Between the treacherous hills of the Vindhya and the bloated Narmada, Khajan Supa finds himself in a precarious fix. For the field and home that he has lost to the reservoir of the Sardar Sarovar dam, the Madhya Pradesh Government is legally obligated to resettle him on two hectares of farmland and a house plot. From his tiny Adivasi village of Anjanwada on the banks of the Narmada in south-western MP, Khajan has travelled as far as the corridors of power in Bhopal, Mumbai and Delhi, each time arming himself with a persistent hope for justice. But five years after he helplessly watched his own land drown, he is forced to live on the periphery of the reservoir, wondering if his designs for a new future are no more than an elusive dream.
In the meanwhile, danger lurks every moment, in every encounter with the river. When he bathes or fishes in the Narmada - only 200 metres below his hut - Khajan fears that he might lose his grip on the flank of the hill, part of which is now engulfed by the waters. When his wife Binda approaches the river to fill her pots, she must watch out for crocodiles which have increased in numbers, trapped by the dam. The couple must also live with the unrelenting anxiety that little children in their family might get stuck in the high silt deposited on the reservoir's banks.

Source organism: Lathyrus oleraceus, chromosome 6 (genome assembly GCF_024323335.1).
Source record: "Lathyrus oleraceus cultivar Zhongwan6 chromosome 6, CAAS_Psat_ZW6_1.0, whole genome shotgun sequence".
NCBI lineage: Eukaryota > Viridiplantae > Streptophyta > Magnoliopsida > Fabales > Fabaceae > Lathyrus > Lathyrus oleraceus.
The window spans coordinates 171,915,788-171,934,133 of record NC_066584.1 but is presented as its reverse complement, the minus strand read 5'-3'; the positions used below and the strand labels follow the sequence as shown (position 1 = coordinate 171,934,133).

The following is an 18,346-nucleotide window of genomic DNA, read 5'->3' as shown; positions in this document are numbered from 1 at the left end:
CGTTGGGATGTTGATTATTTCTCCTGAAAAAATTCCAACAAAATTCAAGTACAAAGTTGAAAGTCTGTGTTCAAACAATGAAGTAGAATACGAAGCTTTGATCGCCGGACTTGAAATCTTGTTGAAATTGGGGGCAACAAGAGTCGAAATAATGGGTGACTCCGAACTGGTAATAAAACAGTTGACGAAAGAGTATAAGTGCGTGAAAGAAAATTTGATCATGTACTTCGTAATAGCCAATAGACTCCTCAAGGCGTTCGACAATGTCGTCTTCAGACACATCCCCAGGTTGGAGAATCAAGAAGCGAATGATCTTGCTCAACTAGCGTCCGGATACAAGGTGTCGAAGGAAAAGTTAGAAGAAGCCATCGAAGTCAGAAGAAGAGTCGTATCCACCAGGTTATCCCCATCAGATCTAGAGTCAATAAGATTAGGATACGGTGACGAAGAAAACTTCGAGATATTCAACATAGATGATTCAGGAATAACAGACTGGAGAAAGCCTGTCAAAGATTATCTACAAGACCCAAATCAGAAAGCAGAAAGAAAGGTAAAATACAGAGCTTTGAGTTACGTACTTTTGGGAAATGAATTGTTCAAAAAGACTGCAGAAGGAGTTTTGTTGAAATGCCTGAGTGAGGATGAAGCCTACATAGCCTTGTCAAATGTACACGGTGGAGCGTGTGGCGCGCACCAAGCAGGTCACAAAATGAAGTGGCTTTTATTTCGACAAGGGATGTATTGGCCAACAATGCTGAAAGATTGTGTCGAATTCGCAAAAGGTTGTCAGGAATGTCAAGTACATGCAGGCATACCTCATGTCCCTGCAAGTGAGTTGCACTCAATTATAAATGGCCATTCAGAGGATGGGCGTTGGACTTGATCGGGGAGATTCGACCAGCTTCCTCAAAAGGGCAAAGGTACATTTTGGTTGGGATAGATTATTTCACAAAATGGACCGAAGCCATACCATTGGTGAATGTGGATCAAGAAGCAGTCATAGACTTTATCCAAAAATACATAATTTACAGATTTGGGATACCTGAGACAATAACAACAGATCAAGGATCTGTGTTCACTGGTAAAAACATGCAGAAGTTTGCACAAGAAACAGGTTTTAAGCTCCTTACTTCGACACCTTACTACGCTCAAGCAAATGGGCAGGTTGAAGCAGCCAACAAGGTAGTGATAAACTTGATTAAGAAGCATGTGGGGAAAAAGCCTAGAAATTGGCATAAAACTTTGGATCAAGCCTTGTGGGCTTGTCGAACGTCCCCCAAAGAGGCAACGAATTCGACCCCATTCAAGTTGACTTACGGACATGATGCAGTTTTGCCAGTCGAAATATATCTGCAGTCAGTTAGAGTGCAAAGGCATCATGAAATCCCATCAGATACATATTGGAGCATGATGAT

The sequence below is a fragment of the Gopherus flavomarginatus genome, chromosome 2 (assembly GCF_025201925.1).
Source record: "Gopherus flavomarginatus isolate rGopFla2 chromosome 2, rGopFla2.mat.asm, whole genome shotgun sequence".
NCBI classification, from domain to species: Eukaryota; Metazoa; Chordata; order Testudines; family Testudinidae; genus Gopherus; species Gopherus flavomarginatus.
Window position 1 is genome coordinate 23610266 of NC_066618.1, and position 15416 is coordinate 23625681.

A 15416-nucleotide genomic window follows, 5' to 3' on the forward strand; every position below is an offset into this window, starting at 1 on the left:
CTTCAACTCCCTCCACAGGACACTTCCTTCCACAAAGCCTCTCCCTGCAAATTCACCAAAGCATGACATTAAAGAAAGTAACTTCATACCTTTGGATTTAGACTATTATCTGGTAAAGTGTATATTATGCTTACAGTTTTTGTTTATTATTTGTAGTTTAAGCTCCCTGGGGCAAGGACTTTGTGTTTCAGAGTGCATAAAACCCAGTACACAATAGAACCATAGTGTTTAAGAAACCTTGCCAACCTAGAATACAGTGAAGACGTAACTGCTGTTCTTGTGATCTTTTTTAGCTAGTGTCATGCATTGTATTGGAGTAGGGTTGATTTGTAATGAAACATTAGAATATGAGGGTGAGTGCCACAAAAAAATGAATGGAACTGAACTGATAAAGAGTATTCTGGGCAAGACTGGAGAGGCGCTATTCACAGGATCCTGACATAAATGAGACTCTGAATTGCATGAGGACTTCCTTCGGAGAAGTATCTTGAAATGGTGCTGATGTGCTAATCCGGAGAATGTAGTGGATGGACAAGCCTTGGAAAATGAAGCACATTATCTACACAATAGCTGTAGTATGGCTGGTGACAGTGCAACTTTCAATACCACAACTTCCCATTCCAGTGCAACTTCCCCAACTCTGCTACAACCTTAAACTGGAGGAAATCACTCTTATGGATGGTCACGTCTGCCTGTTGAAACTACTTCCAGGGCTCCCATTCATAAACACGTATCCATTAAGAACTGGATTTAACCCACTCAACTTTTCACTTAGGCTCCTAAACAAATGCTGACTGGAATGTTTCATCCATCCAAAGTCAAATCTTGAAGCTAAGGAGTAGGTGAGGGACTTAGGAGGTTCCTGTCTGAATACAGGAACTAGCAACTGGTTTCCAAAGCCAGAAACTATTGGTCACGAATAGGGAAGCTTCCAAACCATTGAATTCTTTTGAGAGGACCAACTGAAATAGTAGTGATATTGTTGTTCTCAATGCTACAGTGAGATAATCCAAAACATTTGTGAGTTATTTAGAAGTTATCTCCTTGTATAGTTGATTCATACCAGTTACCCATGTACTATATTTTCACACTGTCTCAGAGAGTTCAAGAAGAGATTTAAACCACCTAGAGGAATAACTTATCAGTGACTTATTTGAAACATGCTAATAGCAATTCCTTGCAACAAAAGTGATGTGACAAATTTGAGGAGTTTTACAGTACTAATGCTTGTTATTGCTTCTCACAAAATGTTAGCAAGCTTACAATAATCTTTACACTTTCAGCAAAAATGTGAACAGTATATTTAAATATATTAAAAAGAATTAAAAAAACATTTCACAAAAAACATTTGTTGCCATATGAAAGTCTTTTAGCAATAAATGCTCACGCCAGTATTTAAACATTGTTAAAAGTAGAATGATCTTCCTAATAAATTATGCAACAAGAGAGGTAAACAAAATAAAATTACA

The stilled waters of the river that always sustained them have now become polluted. Yet, this muddy river is their only source of drinking water, bringing with it illness and disease. Crossing it - to go to the market, meet relatives or visit a doctor - is impossible without a motor boat: not always available and rarely affordable. To save their hut from the rising waters, some six years ago the couple was forced to move it higher up on the hill: a steeper area which is difficult to traverse for their livestock. But despite such tragic circumstances, they have no choice but to continue to live a hazardous life, waiting for the land that the Government has promised them.